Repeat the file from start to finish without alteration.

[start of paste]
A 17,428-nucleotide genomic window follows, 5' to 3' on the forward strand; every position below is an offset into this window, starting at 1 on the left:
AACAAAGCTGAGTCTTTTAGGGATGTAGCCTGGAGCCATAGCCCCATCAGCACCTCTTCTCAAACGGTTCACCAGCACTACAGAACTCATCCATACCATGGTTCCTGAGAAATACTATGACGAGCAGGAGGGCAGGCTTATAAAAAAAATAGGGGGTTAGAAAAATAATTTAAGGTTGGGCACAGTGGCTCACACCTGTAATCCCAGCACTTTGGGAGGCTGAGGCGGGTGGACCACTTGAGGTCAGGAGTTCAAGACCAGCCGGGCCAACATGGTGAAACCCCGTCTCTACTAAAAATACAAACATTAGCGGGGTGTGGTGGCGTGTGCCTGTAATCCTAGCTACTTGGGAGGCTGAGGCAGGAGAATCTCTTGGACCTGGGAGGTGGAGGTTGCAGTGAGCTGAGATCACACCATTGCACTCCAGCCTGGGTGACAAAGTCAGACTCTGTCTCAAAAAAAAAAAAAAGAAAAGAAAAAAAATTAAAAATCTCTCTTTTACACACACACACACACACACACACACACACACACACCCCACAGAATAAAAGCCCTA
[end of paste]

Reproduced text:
A 17,428-nucleotide genomic window follows, 5' to 3' on the forward strand; every position below is an offset into this window, starting at 1 on the left:
AACAAAGCTGAGTCTTTTAGGGATGTAGCCTGGAGCCATAGCCCCATCAGCACCTCTTCTCAAACGGTTCACCAGCACTACAGAACTCATCCATACCATGGTTCCTGAGAAATACTATGACGAGCAGGAGGGCAGGCTTATAAAAAAAATAGGGGGTTAGAAAAATAATTTAAGGTTGGGCACAGTGGCTCACACCTGTAATCCCAGCACTTTGGGAGGCTGAGGCGGGTGGACCACTTGAGGTCAGGAGTTCAAGACCAGCCGGGCCAACATGGTGAAACCCCGTCTCTACTAAAAATACAAACATTAGCGGGGTGTGGTGGCGTGTGCCTGTAATCCTAGCTACTTGGGAGGCTGAGGCAGGAGAATCTCTTGGACCTGGGAGGTGGAGGTTGCAGTGAGCTGAGATCACACCATTGCACTCCAGCCTGGGTGACAAAGTCAGACTCTGTCTCAAAAAAAAAAAAAAGAAAAGAAAAAAAATTAAAAATCTCTCTTTTACACACACACACACACACACACACACACACACACACCCCACAGAATAAAAGCCCTA